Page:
Motti: There are a lot of things but the most important thing that the Muslim world not only Iran but also the Arab countries have wrong about Israel is a misunderstanding about the establishment of the state. The establishment of the state resulted from a genuine need of a group of people to define themselves politically and create their own political identity. This has nothing to do with British or American imperialism or any other imperialism. Another thing is the fact that Israel has been under threat politically and militarily in the Middle East ever since it started. It created fear and even paradox in Israel about survival. And Israelis are very sensitive about the question to their survival and they are very sensitive to a threat about their survival. I think most Israelis are aware of the fact that the conflict with the Palestinian has to be resolved. There has to be a solution which is a two-state solution to recognize the borders and to create a good neighborhood with Palestinians and having a collaborative relationship with them. Which means basically according to the Clinton proposal of 2001, Israel will withdraw to the borders of 1967, most of the settlement will be evacuated, all the settlers will return to 1967 borders. Jerusalem will be divided. Wherever there is Arab majority would be Palestinian and wherever there is a Jewish majority will be Israeli. Even there is an agreement that the holly mosques will be Muslim. Both sides, Israeli and Palestinian have to go through a change in order to accept these parameters. What I like Iranians to know is that I would want them to play a positive part in this process. I would want Iranians to be part of a peace creating process, to know that there are people in Israel that would be more than happy to open this dialogue. I would want Iranians to know that most Israeli people (perhaps not the Israeli government) are eager to begin dialogue with Iran and to corporate Iran in the peace making in the Middle East.
So, Roberta you mentioned that Iranians had a proposal to have an agreement with the US, but the US refused to talk to them and it has happened a few times after the revolution. Many Iranians think it is the arrogance from the American side to behave like that and refuse to talk. I wonder what is you interpretation and do you think it would be possible for Americans to start talking with Iranians over the issues they have?
Roberta: Well I have a general thought about your question and you are also asking something very specific. My general thought is that many of us from our perspective look at the other side assuming they have bad intention towards us. We presume that the primary mechanism that motivates this other country is their bad intentions towards us. So, presuming that Iran has a negative intention towards the US, presuming that the US has a negative intention towards Iran, we assume that you want to hurt us and we are threatened by you. But what I have learned in this project is that although of course people protect their own best interests in any case — we do it as individuals and we would do as people or families and nations — it is worth asking oneself what is the positive intention of this overture. You can look at the 2003 memo from Iran and you can look at it as either a manipulation towards the US or you can see it as a genuine offer to initiate dialogue. And I think this present administration, because it was the Bush administration that refused to consider the 2003 memo, presumed bad intentions. But if one looked at exact same memo and presumed positive intentions? For example, listening to Motti if Iranian people could understand that Israel’s intention is a good intention but naturally self-protective, understanding that the Iranian intention is a good intention but naturally self-protective, then there is the potential for a successful dialogue. But, you have to trust that the other party is not trying to sabotage you with their overture! This present administration can not see that from Iran. Whatever they saw, they only saw that there was a potential manipulation in that memo that had to be rejected out of hand. Even though there were so many items of common concern in the memo. Specifically, it is my hope that we will elect a different administration in the US very shortly and that administration will presume good intentions, while recognizing that the other nation naturally is looking into their inevitable best interests for themselves — just as we are doing. So, when people of Iran think that the US is arrogant they are presuming that we have bad intentions towards the Iranians. So it is distrust as Torange mentioned. If you can’t believe that the other party has any good intention towards you then you can’t enter in dialogue.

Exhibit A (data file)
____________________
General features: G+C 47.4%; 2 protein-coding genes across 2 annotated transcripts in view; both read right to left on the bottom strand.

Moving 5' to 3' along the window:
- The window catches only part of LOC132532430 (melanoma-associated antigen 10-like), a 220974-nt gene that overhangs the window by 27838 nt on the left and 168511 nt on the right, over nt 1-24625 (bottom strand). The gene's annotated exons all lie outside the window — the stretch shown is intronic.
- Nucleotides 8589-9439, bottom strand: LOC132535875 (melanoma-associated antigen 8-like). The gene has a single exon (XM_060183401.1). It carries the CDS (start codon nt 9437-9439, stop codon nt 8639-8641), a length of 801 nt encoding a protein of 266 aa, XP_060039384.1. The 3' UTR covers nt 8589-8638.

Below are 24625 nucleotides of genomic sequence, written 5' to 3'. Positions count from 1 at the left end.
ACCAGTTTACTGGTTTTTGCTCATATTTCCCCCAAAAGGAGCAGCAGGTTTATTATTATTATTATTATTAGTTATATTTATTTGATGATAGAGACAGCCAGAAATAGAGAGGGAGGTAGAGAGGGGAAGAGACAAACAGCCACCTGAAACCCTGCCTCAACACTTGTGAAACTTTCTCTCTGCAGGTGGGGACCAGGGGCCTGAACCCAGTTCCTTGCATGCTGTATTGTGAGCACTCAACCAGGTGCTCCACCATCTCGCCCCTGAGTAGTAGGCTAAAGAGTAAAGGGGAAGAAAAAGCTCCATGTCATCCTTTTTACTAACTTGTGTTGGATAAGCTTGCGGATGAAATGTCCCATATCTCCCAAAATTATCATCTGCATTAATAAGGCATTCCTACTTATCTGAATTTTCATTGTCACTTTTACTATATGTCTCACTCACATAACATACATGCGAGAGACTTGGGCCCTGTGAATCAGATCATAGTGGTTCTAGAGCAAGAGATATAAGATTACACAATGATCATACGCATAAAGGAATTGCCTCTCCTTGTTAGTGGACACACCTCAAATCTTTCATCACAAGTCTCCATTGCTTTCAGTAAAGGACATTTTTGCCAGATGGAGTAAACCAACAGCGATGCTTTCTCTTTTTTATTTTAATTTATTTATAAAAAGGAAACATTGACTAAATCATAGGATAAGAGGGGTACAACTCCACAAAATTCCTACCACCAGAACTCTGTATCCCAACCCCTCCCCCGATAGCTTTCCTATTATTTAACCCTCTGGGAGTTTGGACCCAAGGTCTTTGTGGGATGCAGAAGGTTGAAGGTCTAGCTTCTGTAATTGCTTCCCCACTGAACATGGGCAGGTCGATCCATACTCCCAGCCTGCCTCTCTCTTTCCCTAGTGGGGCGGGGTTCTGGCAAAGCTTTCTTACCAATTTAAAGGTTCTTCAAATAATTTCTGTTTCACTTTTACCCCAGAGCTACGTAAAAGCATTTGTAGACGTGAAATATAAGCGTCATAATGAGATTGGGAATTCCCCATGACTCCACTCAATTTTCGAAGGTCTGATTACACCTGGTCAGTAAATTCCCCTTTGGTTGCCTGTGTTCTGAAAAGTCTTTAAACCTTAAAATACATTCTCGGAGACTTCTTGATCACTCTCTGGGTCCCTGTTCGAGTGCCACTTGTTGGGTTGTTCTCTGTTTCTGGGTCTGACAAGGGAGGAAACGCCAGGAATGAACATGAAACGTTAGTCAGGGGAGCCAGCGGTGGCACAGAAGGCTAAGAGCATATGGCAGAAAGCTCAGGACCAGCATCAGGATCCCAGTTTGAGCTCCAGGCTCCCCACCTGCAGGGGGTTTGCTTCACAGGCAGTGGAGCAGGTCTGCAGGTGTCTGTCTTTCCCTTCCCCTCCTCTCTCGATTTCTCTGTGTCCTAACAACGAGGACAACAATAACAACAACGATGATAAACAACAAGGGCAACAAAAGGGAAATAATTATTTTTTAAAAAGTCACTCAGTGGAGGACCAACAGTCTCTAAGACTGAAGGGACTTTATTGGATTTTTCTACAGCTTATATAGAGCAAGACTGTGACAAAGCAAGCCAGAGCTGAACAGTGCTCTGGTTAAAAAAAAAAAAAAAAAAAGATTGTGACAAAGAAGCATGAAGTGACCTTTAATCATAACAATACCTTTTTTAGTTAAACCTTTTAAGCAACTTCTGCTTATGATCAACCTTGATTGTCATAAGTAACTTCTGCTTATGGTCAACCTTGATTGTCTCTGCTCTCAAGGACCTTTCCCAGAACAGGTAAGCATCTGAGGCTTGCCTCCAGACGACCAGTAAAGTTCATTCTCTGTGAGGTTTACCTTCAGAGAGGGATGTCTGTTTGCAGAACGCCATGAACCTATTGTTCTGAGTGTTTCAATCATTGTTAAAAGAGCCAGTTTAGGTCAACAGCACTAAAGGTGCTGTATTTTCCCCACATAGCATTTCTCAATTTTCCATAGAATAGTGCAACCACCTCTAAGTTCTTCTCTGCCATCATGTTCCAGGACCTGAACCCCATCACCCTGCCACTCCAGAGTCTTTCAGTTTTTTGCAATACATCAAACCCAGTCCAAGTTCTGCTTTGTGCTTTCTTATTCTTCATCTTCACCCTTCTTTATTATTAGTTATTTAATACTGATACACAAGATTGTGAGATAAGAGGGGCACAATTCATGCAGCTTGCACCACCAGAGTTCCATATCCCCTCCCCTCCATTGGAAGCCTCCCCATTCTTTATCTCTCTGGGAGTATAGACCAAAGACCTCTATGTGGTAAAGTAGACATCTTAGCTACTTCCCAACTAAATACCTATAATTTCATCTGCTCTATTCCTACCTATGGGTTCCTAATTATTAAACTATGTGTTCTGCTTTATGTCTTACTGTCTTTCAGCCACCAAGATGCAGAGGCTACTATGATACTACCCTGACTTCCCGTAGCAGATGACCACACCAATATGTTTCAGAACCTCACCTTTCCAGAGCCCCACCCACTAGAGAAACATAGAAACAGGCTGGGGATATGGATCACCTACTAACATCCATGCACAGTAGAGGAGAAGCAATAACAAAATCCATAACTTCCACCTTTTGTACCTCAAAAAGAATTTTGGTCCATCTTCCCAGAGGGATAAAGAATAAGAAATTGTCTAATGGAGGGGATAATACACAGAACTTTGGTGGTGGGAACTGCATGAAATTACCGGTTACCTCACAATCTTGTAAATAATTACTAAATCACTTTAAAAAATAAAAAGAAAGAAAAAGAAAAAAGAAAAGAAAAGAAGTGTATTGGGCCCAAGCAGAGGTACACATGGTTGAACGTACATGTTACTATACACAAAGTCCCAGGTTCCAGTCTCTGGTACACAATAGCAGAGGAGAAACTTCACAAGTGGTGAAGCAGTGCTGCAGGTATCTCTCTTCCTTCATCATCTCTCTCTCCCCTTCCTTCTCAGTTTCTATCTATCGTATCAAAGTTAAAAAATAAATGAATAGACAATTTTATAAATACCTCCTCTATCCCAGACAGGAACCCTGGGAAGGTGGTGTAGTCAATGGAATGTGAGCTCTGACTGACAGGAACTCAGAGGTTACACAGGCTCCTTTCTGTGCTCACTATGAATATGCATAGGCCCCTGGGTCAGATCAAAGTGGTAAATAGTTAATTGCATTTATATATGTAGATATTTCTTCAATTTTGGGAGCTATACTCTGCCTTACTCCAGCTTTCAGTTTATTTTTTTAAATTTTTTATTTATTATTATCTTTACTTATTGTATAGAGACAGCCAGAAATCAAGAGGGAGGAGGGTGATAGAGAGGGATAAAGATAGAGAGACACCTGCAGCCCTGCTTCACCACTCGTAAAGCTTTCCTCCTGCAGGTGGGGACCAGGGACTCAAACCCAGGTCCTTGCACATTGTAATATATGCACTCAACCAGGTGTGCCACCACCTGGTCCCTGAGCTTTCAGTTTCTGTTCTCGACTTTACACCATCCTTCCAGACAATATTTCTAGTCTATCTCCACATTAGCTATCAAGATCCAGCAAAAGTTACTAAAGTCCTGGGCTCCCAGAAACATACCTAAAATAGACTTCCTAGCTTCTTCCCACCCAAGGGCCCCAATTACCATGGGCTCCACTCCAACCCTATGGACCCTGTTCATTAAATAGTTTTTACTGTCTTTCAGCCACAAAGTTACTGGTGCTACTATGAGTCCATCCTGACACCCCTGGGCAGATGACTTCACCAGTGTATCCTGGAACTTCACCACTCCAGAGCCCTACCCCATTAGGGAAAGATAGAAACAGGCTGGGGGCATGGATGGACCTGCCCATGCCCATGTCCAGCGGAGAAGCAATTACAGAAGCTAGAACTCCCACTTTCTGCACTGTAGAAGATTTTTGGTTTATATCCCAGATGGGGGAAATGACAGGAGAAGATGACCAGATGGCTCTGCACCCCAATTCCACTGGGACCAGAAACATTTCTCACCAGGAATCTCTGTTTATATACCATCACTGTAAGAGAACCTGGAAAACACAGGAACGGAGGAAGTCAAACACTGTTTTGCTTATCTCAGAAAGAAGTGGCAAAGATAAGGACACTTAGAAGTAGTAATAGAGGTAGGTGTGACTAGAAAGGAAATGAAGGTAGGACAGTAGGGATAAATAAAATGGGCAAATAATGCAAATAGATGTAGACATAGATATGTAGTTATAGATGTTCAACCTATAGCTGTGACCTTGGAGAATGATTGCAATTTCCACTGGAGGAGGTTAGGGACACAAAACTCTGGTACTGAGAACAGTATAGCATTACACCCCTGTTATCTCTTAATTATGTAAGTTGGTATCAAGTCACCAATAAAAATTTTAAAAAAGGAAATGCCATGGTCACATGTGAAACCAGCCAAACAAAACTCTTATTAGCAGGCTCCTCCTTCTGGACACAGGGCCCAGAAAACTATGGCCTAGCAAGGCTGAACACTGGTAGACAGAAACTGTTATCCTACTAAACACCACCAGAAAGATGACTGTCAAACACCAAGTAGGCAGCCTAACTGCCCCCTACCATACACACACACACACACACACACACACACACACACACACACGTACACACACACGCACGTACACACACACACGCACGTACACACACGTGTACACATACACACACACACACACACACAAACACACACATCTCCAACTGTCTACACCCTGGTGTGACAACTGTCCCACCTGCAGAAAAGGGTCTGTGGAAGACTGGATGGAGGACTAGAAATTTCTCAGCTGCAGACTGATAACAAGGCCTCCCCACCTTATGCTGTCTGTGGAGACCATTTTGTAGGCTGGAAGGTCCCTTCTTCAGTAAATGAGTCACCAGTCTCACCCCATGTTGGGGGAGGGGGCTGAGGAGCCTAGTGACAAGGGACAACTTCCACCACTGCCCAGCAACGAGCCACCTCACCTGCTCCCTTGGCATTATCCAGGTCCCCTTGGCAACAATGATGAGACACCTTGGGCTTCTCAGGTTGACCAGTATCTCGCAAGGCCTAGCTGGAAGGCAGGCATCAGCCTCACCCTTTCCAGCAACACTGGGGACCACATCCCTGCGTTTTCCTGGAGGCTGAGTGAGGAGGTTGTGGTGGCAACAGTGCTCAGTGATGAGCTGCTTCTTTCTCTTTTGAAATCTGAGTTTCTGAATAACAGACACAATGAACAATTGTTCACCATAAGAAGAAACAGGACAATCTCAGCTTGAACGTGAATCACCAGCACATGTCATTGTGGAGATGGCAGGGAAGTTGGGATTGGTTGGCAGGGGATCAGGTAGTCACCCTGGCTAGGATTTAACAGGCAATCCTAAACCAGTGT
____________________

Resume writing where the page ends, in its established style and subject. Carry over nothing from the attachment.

Motti how did you create the character of Ali Kermani which is an Iranian clergyman?
Motti: It was very difficult for me to create a character like Ali Kermani to begin with because I was not familiar and didn’t have knowledge about his background. So the first thing for me was to learn more about the clergies, about who they are, how they came to power, what did they do? For example, what was his education, where did he study where did he go to university, etc? So it was the external portrayal of the character. But it is not the important thing. The important thing is his inner life and I think I was able to connect and understand Kermani’s inner life once I decided that he is really a person who seeks peace. He seeks peace and reconciliation with the US and with Israel. And as Roberta said he is trying to protect Iran’s interest. And there is still possibility to maintain a good relationship with Israel and the US and maintain Iranian interest. So, I think the level that I was connected to was the peace seeker more than the Ayatollah. Ayatollah is only his external figure. What he wears and his turban is irrelevant. The relevant thing is that inside him he is a realistic, pragmatic, peace-seeking human being.
Did you have President Khatami in mind when you were creating this character?
Motti: I read about Khatami and actually looked at his biography and made notes about him and I did the same thing about Rafsanjani. But at the end I realized that my character Ali Kermani is the one that I am able to connect to and I have to make him more progressive than what they were able Å| at least officially- to be. Maybe unofficially Khatami is as progressive as Ali Kermani but he is openly more progressive than they allow themselves to my best knowledge.
Do you think there are people like Ali Kermani in Iran?
Motti: Yes, I am sure they have people like Ali Kermani. This play for me is a plead for people like Ali Kermani to show up, start dialogue formally, informally, openly, secretly, in any way they can with Israeli and Americans and that’s the only way to change.